Last night, for the first time in three years, I felt I was losing my patience with my patients, although I tried to remain professional and hoped I did not show it.
What brought this on? Was it the acutely confused patient who spent most of the night wandering around the ward? Was it the chap who kept crying out in pain every half an hour or so? Was it the lady who was continually incontinent? No, those are patients I enjoy looking after - encouraging and orienting the confused, comforting and helping those in pain and helping to reassure and maintain the hygiene and dignity of those who, through no fault of their own, cannot do it themselves.
My problem was one patient who just seemed to think that they were the only person who mattered. In my practice I endeavour to place the patient at the centre of everything I do, encouraging independence and patient choice wherever practicable and I always stress that I am working in cooperation with them.
With this in mind I have grown to expect my patients to cooperate with me too, understanding that I have five or so other patients that I am also responsible for. This one lady continually interrupted me in the middle of other tasks to ask for something inconsequential to be done, but then just kept on about it, so for ease of our relationship, and also to prevent disturbing others (as it was a night shift) I, for example, moved her table just so, or picked up a couple more incontinence products to add to the twelve she had already brought with her. As I say, nothing terribly important. I prioritise my actions using Siviter's (2004) 'ABCD' approach: Absolutely must do; Best do soon; Can wait; Do not worry about it. Not many daily activities are not worth worrying about, but many can wait until later.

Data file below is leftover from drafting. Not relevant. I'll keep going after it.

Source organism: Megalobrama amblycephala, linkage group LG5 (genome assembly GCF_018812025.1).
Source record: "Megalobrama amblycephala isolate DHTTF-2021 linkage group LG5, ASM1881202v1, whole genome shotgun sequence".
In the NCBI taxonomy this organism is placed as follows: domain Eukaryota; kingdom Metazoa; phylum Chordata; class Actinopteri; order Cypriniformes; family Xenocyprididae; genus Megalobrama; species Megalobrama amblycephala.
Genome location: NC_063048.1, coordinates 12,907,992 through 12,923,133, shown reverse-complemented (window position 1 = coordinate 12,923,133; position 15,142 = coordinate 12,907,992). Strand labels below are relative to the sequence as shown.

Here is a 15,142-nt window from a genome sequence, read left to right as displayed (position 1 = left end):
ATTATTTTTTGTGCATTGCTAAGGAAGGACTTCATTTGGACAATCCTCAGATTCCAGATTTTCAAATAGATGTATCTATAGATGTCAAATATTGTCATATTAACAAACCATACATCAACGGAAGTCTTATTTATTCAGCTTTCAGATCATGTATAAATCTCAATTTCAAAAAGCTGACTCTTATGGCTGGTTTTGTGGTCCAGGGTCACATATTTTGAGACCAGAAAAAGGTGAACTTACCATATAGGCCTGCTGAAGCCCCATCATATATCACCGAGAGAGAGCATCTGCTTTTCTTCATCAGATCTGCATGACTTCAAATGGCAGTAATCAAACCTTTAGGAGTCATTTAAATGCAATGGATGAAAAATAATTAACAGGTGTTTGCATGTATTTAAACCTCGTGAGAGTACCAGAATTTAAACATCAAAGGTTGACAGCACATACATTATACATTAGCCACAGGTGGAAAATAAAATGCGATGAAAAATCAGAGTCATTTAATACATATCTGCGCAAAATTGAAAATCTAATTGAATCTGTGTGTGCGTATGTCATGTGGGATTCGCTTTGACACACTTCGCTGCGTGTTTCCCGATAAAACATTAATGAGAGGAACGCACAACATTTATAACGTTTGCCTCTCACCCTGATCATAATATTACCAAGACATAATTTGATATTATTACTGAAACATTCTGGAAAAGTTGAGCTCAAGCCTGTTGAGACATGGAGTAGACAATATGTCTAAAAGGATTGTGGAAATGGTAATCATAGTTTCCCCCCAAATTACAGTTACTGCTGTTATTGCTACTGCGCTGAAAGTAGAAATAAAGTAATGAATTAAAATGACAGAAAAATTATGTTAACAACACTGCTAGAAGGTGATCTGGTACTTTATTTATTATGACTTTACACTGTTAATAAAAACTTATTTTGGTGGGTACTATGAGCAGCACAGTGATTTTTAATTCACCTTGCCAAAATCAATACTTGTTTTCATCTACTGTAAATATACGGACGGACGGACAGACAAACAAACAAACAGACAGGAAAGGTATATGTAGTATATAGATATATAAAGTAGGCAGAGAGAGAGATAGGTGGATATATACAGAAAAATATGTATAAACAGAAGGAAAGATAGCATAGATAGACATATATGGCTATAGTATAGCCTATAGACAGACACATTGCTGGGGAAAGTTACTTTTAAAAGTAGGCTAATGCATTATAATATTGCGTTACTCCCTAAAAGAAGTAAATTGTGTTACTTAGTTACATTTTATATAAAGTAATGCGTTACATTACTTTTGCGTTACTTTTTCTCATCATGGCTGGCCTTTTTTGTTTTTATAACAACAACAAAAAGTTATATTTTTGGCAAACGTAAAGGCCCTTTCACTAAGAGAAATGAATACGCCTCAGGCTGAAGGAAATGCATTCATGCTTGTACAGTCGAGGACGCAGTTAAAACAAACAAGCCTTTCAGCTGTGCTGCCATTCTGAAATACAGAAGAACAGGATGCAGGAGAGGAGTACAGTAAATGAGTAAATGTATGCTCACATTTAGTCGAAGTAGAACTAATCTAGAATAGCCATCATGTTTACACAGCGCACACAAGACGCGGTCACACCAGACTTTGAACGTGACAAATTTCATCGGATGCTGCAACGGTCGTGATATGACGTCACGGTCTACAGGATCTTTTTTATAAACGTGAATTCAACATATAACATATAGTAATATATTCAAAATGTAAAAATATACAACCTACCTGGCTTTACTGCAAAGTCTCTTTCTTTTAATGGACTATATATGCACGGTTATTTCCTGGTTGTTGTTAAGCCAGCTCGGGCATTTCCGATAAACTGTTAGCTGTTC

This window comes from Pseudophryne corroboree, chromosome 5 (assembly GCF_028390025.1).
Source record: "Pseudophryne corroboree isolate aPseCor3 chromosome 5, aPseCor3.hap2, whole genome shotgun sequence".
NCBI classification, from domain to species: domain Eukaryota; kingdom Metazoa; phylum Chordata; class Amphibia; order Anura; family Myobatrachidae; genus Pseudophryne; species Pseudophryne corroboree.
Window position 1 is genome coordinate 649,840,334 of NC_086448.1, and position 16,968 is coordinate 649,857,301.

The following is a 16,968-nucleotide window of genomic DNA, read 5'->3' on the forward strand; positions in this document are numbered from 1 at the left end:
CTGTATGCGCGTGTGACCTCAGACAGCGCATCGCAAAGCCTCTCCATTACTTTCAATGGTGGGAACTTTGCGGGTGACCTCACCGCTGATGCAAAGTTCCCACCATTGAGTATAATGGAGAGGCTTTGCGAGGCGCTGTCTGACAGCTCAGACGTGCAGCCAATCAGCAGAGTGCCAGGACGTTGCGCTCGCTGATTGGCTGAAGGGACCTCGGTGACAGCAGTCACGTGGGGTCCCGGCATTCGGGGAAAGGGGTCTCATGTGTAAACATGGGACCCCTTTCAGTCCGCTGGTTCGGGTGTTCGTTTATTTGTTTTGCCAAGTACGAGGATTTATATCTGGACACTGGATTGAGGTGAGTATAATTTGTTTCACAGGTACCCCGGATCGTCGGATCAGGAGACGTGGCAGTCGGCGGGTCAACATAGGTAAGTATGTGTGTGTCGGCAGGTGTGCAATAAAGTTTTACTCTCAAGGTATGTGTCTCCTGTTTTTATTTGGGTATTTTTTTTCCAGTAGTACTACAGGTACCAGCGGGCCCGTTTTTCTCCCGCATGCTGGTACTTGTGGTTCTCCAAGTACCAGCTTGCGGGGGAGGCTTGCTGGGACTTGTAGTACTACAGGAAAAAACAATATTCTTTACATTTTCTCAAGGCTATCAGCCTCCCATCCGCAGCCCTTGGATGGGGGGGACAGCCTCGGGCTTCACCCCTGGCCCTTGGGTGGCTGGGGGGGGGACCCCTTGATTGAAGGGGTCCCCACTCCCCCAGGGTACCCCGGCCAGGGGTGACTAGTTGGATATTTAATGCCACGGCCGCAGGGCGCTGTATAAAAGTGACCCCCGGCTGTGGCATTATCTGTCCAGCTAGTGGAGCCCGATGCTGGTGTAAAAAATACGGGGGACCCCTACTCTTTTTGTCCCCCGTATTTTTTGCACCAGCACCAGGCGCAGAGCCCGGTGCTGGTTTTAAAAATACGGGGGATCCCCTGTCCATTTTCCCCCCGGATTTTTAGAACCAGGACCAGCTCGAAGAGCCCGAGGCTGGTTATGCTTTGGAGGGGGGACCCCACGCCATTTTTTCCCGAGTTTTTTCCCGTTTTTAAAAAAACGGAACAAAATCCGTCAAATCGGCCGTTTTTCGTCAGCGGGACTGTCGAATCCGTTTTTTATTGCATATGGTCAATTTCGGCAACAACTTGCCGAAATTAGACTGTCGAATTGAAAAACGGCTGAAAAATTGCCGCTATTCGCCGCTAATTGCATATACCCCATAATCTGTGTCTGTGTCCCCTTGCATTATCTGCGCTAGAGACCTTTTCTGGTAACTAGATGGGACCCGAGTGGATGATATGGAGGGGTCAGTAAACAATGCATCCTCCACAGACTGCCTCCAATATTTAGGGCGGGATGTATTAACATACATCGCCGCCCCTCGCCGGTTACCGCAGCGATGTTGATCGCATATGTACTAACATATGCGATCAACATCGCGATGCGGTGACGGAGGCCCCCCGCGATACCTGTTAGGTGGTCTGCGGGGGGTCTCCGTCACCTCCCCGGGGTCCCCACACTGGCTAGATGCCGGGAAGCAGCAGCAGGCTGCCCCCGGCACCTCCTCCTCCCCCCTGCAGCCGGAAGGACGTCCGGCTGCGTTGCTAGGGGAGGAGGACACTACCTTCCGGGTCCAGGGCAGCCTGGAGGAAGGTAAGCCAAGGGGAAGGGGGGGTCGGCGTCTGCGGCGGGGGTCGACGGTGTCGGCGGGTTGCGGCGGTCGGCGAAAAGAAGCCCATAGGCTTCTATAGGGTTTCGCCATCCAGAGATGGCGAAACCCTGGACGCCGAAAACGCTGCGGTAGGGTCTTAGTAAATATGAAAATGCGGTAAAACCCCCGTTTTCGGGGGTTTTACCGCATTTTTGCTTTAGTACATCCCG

In many ways this experience reflected real life - think of friends you'll do anything for, but then in your hour of need they do not respond in kind. Life, personal and professional, needs a little cooperation, we're all in it together.